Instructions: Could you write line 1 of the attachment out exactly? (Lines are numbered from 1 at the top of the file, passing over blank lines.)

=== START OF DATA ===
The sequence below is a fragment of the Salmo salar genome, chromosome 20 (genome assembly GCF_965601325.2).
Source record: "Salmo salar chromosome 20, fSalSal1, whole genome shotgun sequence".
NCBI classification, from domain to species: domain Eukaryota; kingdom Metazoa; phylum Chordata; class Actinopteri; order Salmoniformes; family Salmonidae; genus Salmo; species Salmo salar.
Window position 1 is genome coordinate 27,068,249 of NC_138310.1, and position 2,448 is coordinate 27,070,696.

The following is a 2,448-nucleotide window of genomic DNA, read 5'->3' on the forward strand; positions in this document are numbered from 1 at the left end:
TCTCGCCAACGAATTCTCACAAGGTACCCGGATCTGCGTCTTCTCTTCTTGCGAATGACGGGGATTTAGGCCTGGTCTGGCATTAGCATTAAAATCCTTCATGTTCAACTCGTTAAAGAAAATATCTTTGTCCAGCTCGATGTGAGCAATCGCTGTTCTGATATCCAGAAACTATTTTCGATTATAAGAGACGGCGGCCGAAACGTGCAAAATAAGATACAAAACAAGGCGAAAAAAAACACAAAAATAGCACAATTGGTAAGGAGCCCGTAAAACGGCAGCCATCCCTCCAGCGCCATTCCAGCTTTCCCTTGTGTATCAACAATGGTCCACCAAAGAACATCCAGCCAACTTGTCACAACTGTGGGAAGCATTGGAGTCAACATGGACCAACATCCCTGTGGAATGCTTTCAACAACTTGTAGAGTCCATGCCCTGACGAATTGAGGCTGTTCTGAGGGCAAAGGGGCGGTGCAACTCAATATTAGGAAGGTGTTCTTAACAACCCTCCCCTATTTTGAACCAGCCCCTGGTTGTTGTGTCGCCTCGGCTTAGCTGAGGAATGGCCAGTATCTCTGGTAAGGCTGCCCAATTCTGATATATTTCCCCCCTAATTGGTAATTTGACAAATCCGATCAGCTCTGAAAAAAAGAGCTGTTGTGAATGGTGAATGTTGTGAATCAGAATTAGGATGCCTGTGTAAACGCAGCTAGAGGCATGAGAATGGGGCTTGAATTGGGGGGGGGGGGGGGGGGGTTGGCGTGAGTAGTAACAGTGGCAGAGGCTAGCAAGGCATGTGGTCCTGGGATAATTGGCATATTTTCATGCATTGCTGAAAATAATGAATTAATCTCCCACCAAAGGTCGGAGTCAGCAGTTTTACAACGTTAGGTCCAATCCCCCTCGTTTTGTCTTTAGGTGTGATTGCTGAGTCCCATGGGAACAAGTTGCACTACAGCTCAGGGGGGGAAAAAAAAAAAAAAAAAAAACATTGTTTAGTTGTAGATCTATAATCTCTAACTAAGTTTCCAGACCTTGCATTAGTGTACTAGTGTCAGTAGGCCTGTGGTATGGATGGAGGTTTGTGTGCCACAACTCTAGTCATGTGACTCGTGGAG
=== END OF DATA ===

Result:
The sequence below is a fragment of the Salmo salar genome, chromosome 20 (genome assembly GCF_965601325.2).